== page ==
The Iranian Revolutionary Guards’ Newest Meraj-521 Kamikaze Drone Is On Its Way To Russia

Last week, a military exercise known as “Mighty Iran” was conducted by the Iranian Revolutionary Guards Corps Ground Forces (NEZSA) close to the Aras River in the nation’s north. The Iranian Revolutionary Guards Corps’ General Commander Major General Hossein Salami, the IRGC Ground Forces commander Brigadier General Mohammad Pakpour, and the Revolutionary Guards Corp’s Deputy Commander of Operations General Abbas Nilforushan participated in the three-day military exercise, which was held in the border region of Ardabil and East Azerbaijan. The IRGC Ground Forces engaged in a variety of operations at this time, including parachuting, night operations, helicopter combat operations, bridge construction across the Aras River, the capture of high ground and connecting roads and operations utilizing new kamikaze drones.

The Islamic Revolution Guards Corps exercise in Aras general area ended on the last day with the implementation of heliburn, drone, artillery, single-armor and encirclement maneuvers, helicopter combat and night operations. / From Tasnim News Agency / Image Author: Hossein Zohrevand / Copyright: (CC BY 4.0)

On the final day of the exercise, the IRGC also demonstrated for the first time a new short-range loitering munition called Meraj-521. The Revolutionary Guard’s new loitering munition (also known as a suicide drone or kamikaze drone) appeared to have a design very similar to US Unmanned Aerial Systems (UAS) manufacturer AeroVironment’s Switchblade 300 and China’s Rainbow CH-901 drone, according to footage published by Iranian news agencies. This is neither surprising nor unexpected given Iran’s defense industry, which frequently engages in “reverse engineering” or “copying.”

The Meraj-521 kamikaze drone unveiled for the first time during the ‘Mighty Iran’ exercise / From Tasnim News Agency / Image Author: Hossein Zohrevand / Copyright: (CC BY 4.0)

Meraj-521, a product of the IRGC’s Research and Self-sufficiency Jihad Organization’s UAV Research Center, is designed to be used directly on the battlefield against enemy personnel and lightly armored vehicles. The disposable aircraft is made of carbon fiber composite materials and has a pusher propeller design to be lightweight like Iran’s other loitering munitions. The device, which can be carried by a single soldier, is launched from a pneumatic catapult using the mortar method and is controlled by a remote control. According to information provided to Tasnim news agency by Sardar Ali Kohestani, head of the IRGC’s Research and Self-sufficiency Jihad Organization, Meraj-521 has a range of up to 5 km and a flight time of 5 to 15 minutes. It can carry three types of warheads weighing 500, 700, or 1000 grams. The new drone’s size and weight were not disclosed by Sardar Ali, but he did say that Iranian rapid response units, including the elite Saberin Unit of the Iranian Revolutionary Guards Command, are open to using it.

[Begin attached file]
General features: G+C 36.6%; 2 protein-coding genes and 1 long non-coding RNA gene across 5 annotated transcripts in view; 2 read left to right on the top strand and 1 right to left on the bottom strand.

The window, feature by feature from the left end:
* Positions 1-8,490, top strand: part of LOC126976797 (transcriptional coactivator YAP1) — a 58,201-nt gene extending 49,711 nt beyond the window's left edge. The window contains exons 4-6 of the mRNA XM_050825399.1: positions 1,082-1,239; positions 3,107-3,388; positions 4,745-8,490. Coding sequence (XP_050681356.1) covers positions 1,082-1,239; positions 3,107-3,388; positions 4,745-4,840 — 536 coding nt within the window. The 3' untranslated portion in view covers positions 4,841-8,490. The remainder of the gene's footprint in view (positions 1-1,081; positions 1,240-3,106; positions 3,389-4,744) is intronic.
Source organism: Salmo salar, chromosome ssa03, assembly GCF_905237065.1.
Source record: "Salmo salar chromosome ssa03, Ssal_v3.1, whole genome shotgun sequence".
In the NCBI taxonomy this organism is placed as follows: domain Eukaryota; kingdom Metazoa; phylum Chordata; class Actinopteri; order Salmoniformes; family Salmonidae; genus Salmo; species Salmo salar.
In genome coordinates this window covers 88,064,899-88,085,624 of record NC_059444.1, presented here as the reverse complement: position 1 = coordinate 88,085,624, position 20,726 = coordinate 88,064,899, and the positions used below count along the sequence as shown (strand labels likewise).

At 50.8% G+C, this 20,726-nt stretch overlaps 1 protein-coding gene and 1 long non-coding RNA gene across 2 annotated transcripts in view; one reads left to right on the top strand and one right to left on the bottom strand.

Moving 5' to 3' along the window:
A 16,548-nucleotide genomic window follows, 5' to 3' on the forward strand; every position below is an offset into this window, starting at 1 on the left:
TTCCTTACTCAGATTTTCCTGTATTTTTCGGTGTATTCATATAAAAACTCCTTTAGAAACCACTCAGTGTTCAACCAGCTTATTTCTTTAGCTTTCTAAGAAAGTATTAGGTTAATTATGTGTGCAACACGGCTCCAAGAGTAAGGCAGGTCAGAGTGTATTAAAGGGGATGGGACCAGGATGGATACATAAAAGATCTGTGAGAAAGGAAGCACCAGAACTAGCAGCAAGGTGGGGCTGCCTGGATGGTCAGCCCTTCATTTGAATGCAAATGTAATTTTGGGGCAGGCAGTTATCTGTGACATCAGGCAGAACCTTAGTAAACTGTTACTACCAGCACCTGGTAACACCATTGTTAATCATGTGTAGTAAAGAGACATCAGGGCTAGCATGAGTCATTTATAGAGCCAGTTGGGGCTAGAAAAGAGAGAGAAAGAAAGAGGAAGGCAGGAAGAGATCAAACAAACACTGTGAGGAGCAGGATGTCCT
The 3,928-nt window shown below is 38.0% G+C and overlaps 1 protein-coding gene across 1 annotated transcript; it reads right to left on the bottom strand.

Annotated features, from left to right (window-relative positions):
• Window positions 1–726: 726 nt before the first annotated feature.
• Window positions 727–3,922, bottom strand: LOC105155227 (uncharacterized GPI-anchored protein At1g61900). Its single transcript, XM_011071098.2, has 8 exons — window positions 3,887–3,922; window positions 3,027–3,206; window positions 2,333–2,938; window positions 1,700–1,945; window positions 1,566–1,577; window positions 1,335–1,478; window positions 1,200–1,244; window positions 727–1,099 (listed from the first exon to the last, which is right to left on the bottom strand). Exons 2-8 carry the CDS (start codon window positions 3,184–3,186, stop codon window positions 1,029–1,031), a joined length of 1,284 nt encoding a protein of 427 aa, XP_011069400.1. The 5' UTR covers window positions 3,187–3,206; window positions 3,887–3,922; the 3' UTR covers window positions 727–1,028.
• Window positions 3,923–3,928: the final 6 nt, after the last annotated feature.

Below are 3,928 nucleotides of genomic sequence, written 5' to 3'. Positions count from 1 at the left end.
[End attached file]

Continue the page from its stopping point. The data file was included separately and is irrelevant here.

The Meraj-521 kamikaze drone unveiled for the first time during the ‘Mighty Iran’ exercise / From Tasnim News Agency / Image Author: Hossein Zohrevand / Copyright: (CC BY 4.0)

Yuriy Ignat, Ukrainian Armed Forces Air Force Command Spokesperson, was asked about the possibility of Iran handing over this new type of weapon to the Russians during an appearance on the YouTube channel Fabryka Novyn days after the Meraj-521 was unveiled. Ignat responded, “There is a risk. There’s no doubt, they’ll get them [the kamikaze drones]. The only question is how many drones or ballistic missiles Iran has that they are willing to give to Moscow.” The delivery of these drones, according to Yuri Ignat, will not be a turning point in Russian aggression, but will “systematically create problems for the Ukrainian Armed Forces.” On this occasion, the spokesperson urged Western nations to provide more air defense systems to Ukraine.

In the current conflict between Russia and Ukraine, Iran is frequently mentioned. In its attacks on military or civilian targets in numerous Ukrainian cities, including the capital Kyiv, Russia frequently employs Iranian drones. Iran, though, denies sending Russia drones. Two different types of Russian drones built in Iran have so far been identified. These include the long-range Mohajer-6 drone produced by Qods Aviation Industry Company (also known as Ghods) and the Shahed-136 kamikaze drone produced by Iran Aircraft Manufacturing Industrial Company (HESA). In addition, on September 13 near Kupiansk in Kharkiv Oblast, the Ukrainian army allegedly intercepted an Iranian-made drone. The serial number M214 and the Russian inscription “Geran-2” were visible on the wreckage of this unmanned aerial vehicle, which had never been sighted on the battlefield. Analysts believe the Geran-2 is a renamed or localized version of the Iranian Shahed-136 loitering munition.

In response to Iran supplying drones to Russia, Ukrainian President Volodymyr Zelensky made the decision on September 23 to reduce diplomatic relations with Iran. Afterwards, countries of the European Union decided to sanction Iran for sending drones to Russia for use in the Ukraine war. According to the Czech Presidency of the EU, one organization and three Iranian individuals were sanctioned under the new decision. Furthermore, the sanctions imposed on four Iranian organizations on the previous sanctions list were extended. In response, in a written statement, Iranian Foreign Ministry Spokesperson Nasser Kanaani strongly condemned the EU and UK sanctions decisions.